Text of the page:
As part of Snap’s child safety efforts, Snapchat is launching a new supervision tool Tuesday that the company says mimics how parents and teens interact in the real world.
Snapchat’s new “Family Center” hub lets parents and guardians keep track of who their teens message in the app without revealing what they’re saying to each other. Both the guardian and the child must accept the invitation to the Family Center before the monitoring tools can take effect. Once the invitations are accepted, a guardian can see their child’s complete friends list, a list of accounts they’ve interacted with in the past seven days, and report on accounts to Snap’s Trust and Safety Team.
“Our goal was to create a set of tools designed to reflect the dynamics of real-world relationships and foster collaboration and trust between parents and teens,” Snap said in his blog post Tuesday. The feature is meant to copy real relationships, such as when a parent lets a child’s friends come over, but doesn’t control everything they say.
Snap plans to roll out new Family Center features in the coming weeks, including tools that allow parents to view the new friends their kids have added, along with additional content controls.
Snap’s new parental controls come as lawmakers continue their work to address children’s online safety. After Facebook whistleblower Frances Haugen leaked internal documents revealing how Meta’s platforms could harm young users, some of the biggest tech platforms were called in to testify before Congress. Under YouTube and TikTok, a Snap representative sat before a Senate committee last October.
At last year’s hearing, Jennifer Stout, Snap’s vice president of global public policy, said, “Snapchat was built as an antidote to social media” — distinguishing how Snap distanced itself from Facebook and other social media platforms.
Haugen’s revelations and subsequent hearings led to the introduction of a number of bills to address child safety online. Late last month, a Senate panel approved two bills that would restrict how tech platforms can collect and use data from young users. according to The Washington Post.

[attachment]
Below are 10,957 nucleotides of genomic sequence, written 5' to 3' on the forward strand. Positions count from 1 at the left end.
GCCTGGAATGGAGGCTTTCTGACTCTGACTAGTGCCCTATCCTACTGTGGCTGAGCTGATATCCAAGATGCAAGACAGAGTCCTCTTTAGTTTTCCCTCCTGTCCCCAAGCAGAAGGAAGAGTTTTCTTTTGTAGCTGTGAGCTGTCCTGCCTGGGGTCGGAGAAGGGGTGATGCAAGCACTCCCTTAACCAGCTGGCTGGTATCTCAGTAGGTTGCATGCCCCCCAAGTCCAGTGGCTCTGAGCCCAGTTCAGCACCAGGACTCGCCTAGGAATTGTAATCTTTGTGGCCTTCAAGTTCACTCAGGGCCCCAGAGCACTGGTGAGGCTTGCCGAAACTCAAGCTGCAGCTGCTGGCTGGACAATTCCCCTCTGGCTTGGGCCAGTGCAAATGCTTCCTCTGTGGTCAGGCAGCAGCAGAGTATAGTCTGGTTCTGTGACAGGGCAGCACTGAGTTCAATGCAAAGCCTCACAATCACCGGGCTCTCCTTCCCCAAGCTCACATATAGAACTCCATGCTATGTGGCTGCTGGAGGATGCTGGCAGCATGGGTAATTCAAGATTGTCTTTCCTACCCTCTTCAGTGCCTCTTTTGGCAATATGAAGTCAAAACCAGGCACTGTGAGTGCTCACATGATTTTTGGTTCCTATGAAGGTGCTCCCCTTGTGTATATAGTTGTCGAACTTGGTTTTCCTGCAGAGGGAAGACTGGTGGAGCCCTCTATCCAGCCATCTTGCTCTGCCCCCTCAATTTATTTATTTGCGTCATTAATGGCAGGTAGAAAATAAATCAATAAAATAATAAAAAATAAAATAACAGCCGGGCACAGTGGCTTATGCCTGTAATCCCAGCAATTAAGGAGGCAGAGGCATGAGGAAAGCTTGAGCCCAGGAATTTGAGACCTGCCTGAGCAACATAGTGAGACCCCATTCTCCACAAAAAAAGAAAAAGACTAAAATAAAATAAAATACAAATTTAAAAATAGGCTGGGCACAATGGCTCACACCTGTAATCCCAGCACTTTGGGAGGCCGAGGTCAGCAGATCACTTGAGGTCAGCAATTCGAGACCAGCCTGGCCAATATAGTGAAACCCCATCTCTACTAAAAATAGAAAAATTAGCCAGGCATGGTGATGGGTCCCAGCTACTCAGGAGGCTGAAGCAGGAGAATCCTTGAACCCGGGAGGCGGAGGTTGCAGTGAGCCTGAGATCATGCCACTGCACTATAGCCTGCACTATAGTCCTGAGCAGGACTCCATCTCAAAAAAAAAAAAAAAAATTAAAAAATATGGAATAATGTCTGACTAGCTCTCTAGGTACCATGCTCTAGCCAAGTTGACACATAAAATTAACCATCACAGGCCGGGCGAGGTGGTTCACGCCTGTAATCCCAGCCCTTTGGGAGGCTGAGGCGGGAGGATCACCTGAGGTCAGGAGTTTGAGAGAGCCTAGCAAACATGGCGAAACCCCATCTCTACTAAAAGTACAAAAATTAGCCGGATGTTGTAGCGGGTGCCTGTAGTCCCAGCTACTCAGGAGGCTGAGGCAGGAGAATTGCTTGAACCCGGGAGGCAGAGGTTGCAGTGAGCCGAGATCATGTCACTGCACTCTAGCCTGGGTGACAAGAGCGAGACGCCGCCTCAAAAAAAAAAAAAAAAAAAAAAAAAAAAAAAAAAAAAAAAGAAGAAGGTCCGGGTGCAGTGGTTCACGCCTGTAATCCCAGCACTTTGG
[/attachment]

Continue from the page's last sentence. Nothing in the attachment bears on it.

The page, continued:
One bill, the Children and Teens’ Online Privacy Protection Act, would prohibit tech companies from collecting the data of users between the ages of 13 and 16 without parental consent. A second bill, the Kids Online Safety Act, would create an “erase” button that would allow young users to easily delete their data from platforms. The measures were approved amid a growing movement of lawyers calling for lawmakers to raise age limits in federal law to protect the privacy of children between the ages of 13 and 18, rather than just children under the age of 13.
After the October Congressional hearing in October, the company announced it was working on the Family Center tool it announced Tuesday. In a statement to The edge Last year, a Snap spokesperson said: “Our overall goal is to help young people make the right choices and make the right choices to improve their online safety and to help parents partner with their children as they navigate the digital world.”
In January, Snap launched a feature that limits the number of friend suggestions teens see in its app via the Quick Add menu. According to the company, children between the ages of 13 and 17 only get suggestions for accounts that “have a certain number of friends in common with that person.”